Schedule an appointment with our TMJ dentist to deal with constant jaw pain and live a life free of pain.TMJ stands for the Temporomandibular Joint and is more than just a mouthful. This joint is responsible for helping the jaw to move, open, and close without issue. If you experience any challenges with your jaw,…
What Is TMJ and How Is It Treated?
Wondering if you have TMJ, also known as temporomandibular disorder? Whenever you are experiencing any type of dental-related problem, making an appointment with a dental professional as soon as possible is necessary. If you do not, then your dental problem will only continue to get worse until you do.
What is TMJ?
Learning more about TMJ is a great idea. The more you understand about potential dental problems, the more likely you will be able to avoid any dental problems. According to Healthline, TMJ is an abbreviation used to refer to a group of health problems related to your jaw, which can cause tenderness at the joint, facial pain and difficulty moving the jaw joints. These jaw joints are what connects your lower jaw to your skull and accordingly allows you to open and close your jaw, which is necessary for performing everyday actions like talking and eating.
How is TMJ treated?
While some people who have a minor case of TMJ will recover on their own, many people will need professional treatment. The information below includes three popular TMJ treatments that are being used nowadays.
Some patients will experience the relief they are looking for by taking different types of medications, which also helps with any discomfort or pain. Medication options include taking over-the-counter pain medications, pain prescriptions prescribed to them by their dental professional, anti-depressants to help with restlessness and muscle relaxers that help with muscle spasms.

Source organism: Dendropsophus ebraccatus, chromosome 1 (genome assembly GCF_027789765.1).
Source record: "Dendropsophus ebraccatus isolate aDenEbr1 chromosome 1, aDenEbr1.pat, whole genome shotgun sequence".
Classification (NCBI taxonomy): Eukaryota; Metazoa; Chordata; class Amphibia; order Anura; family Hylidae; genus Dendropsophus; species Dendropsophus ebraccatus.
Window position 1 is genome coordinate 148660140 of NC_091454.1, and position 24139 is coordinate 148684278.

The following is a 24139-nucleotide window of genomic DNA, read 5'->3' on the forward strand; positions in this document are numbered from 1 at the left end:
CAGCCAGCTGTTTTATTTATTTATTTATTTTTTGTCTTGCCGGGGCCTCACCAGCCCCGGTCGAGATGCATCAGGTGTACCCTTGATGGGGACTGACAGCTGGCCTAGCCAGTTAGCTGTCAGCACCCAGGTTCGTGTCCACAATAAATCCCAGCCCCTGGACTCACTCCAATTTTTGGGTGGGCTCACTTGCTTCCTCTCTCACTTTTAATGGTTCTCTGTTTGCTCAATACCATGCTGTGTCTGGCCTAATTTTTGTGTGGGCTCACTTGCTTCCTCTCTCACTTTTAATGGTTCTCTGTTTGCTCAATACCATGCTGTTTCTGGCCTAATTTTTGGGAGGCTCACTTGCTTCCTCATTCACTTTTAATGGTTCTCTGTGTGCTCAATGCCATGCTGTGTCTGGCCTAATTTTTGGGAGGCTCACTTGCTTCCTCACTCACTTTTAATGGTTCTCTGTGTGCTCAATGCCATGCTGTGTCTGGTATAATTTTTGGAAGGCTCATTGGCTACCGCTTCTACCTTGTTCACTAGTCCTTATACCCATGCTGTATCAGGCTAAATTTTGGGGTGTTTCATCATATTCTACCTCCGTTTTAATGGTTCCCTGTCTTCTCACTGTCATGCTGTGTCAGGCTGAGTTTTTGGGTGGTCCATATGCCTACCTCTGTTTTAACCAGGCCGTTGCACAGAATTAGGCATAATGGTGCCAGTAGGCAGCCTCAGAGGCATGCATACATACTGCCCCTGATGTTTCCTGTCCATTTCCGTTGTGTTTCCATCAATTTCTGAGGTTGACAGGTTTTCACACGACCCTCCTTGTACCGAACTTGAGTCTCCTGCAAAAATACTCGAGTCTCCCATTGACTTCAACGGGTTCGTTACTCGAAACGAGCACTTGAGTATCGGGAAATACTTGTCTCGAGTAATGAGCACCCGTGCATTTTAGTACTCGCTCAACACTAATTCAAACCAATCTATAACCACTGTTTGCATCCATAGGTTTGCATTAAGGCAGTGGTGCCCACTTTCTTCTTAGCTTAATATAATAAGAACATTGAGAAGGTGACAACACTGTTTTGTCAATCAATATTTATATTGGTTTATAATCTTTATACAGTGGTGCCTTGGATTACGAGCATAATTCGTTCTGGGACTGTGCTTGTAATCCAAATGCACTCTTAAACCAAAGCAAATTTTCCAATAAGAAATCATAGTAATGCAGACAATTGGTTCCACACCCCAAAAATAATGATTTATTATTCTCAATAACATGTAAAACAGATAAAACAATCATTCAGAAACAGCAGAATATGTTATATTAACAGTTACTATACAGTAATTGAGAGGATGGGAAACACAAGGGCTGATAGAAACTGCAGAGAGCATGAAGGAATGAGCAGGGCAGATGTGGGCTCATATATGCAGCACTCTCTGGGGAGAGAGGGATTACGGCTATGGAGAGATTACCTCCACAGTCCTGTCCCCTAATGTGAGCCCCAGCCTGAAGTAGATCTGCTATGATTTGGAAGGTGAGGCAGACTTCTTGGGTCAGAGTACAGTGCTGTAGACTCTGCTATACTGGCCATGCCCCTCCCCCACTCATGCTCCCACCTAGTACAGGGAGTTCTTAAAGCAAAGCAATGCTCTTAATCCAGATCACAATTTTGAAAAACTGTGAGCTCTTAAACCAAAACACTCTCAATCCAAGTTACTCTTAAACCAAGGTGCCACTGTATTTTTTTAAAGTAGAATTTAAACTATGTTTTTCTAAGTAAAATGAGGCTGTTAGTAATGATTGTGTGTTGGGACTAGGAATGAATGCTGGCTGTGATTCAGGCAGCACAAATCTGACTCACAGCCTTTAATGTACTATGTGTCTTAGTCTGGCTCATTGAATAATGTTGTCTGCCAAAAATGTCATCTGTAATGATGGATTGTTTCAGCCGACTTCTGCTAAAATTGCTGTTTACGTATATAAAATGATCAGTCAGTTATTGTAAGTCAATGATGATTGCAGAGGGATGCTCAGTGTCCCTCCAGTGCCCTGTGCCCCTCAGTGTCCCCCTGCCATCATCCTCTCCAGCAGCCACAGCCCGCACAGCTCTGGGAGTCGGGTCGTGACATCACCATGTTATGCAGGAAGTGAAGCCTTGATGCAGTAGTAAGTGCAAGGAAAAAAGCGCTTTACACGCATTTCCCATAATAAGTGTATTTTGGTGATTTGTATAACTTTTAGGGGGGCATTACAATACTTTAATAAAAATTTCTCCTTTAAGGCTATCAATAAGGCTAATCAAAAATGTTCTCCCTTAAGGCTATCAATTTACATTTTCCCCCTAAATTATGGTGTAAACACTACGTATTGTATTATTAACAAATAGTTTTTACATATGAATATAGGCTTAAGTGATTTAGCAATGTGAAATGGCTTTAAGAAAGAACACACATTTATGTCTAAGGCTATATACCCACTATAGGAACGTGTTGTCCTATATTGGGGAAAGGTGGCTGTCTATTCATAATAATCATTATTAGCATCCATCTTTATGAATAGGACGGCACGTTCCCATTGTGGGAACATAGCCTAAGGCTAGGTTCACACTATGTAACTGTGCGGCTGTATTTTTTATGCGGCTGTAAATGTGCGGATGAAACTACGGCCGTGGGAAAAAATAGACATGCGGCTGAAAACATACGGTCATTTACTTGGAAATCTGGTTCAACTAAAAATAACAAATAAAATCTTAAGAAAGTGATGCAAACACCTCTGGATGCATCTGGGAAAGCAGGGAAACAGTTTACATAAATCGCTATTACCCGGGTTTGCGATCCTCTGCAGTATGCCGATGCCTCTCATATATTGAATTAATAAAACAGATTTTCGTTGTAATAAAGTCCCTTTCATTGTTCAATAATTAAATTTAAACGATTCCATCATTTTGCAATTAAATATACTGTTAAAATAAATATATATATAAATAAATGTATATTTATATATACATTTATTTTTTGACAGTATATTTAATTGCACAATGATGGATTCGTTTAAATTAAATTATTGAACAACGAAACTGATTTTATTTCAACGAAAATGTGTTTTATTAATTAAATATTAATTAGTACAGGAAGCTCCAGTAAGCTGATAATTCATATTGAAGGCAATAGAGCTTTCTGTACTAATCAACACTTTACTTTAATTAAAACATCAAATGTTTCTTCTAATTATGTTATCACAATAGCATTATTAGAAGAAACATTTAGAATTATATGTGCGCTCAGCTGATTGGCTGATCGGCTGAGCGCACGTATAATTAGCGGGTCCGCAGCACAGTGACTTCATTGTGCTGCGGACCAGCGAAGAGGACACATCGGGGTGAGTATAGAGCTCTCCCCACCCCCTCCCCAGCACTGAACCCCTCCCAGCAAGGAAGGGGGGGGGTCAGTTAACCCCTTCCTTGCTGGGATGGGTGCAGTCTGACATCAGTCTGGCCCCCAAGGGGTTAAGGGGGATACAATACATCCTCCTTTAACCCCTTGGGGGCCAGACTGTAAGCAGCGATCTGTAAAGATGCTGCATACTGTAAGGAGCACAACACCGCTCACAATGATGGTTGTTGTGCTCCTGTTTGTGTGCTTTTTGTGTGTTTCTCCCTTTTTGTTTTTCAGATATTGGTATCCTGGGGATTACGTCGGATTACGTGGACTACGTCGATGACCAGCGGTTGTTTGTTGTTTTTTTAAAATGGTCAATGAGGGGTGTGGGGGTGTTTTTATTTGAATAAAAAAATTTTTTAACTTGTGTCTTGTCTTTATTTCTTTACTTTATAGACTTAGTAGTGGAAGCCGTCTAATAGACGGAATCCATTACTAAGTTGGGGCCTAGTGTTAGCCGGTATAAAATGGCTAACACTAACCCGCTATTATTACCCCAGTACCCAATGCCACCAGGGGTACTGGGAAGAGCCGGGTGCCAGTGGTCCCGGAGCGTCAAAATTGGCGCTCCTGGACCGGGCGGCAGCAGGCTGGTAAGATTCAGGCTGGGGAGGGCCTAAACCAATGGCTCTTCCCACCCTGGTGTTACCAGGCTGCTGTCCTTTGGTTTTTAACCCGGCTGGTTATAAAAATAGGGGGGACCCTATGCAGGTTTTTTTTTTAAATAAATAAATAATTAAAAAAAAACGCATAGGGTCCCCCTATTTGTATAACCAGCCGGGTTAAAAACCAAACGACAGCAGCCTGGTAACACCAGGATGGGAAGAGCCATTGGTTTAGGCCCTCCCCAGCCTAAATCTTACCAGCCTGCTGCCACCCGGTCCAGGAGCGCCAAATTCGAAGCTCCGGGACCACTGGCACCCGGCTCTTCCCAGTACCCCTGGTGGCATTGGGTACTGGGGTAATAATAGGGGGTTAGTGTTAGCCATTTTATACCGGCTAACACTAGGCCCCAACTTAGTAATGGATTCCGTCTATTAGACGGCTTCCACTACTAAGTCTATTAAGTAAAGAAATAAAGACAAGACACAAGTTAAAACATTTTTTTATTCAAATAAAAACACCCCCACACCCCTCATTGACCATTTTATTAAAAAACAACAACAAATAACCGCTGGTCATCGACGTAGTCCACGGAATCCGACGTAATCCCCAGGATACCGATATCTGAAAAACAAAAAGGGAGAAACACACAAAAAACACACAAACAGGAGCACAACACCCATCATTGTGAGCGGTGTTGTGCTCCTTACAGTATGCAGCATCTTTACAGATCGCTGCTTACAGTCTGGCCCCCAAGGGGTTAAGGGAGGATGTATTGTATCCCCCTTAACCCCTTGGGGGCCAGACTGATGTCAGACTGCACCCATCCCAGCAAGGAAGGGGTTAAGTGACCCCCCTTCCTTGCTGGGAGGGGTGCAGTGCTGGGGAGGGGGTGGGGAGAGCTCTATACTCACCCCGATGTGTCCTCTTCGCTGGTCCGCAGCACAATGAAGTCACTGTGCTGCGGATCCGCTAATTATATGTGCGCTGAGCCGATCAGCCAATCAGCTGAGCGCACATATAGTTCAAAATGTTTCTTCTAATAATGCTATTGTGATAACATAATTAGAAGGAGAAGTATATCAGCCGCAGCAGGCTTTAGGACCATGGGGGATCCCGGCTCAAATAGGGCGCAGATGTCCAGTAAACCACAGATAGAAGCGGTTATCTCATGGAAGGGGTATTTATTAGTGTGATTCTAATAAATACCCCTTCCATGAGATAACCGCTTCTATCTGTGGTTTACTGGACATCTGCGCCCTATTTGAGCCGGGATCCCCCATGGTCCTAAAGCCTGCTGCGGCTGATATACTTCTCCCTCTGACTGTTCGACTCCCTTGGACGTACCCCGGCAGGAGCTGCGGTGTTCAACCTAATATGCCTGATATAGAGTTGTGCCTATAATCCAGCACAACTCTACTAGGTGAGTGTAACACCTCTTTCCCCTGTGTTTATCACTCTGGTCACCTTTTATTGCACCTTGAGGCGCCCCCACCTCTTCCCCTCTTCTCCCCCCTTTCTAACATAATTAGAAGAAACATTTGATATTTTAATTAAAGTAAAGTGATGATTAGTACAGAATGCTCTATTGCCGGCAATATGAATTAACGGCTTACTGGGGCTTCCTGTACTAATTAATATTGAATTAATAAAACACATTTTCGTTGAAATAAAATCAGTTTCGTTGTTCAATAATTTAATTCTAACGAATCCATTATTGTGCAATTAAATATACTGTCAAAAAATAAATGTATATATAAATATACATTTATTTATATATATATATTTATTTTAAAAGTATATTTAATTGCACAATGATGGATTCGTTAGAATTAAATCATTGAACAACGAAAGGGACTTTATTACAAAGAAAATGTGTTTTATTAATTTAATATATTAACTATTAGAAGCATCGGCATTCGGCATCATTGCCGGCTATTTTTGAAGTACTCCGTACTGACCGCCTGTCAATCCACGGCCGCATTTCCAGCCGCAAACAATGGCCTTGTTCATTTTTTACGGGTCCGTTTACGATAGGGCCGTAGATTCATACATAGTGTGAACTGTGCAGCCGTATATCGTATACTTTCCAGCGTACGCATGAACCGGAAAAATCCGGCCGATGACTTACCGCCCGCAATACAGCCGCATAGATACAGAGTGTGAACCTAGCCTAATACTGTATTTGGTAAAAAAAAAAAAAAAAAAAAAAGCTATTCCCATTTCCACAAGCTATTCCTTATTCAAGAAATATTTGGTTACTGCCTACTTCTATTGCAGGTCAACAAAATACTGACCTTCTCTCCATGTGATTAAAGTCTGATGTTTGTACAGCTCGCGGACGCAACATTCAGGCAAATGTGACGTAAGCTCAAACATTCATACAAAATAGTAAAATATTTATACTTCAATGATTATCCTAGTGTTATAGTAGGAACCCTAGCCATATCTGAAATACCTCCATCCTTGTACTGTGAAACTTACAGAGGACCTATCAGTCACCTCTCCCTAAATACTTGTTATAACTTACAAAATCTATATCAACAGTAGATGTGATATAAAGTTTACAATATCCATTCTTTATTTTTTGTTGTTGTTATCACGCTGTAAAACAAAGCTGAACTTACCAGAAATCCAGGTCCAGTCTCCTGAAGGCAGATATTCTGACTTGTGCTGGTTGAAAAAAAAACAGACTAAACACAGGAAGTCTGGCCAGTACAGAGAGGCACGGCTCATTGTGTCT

Oral devices are a type of therapy often used to treat those who have been diagnosed with TMJ. These devices include mouth guards and splints, which are both worn over the teeth. Physical therapy is another option, which requires patients to perform certain prescribed stretching and strengthening exercises to strengthen their jaw muscles. Sometimes, ultrasound, heat and ice are used in a physical therapy session. Counseling is a third type of therapy and is often recommended for TMJ sufferers who grind or clench their teeth.
Surgery is often the last option and is used when other options have not worked. Because there are risks and benefits associated with each type of surgery, it is important for TMJ sufferers to understand all their surgical options. Common surgical procedures used to treat TMJ include arthrocentesis, corticosteroid injections, arthroscopy and open-joint surgery.
Need to make an appointment with us today?
Think you are in need of a TMJ diagnosis? We invite you to call us now to schedule an appointment so you can find out whether you are living with this fairly common jaw disorder. Your first step is being properly diagnosed because then you can understand what treatment options are going to be available to you. Ready to get the process started so you can once again have a healthy mouth? Call us at your earliest convenience if you have any questions or concerns about the TMJ treatment process. We are here to help!
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General dentists are here to answer any questions one might have about temporomandibular joint disorders (TMJ). These are problems that affect the sliding hinge-like joints that connect the lower jaw and the rest of the skull.Here are the answers to some of the questions individuals might have about the temporomandibular joints and issues that can…
Wanting your general dentist to help you experience less TMJ pain? Some of the more common symptoms associated with temporomandibular joint disorder include a clicking of the jaw, headaches, earaches, pain when opening the mouth wide and overall tenderness in the jaw muscles. If you are experiencing even one of these symptoms, you will also…
TMJ (or TMD) stands for temporomandibular joint dysfunction, a disorder that causes pain and limited movement in the jaw joint and the surrounding muscles. A feeling of tiredness in the jaw hinge is often due to overuse when talking, chewing gum or eating. However, TMJ is more than just jaw fatigue and comes with an…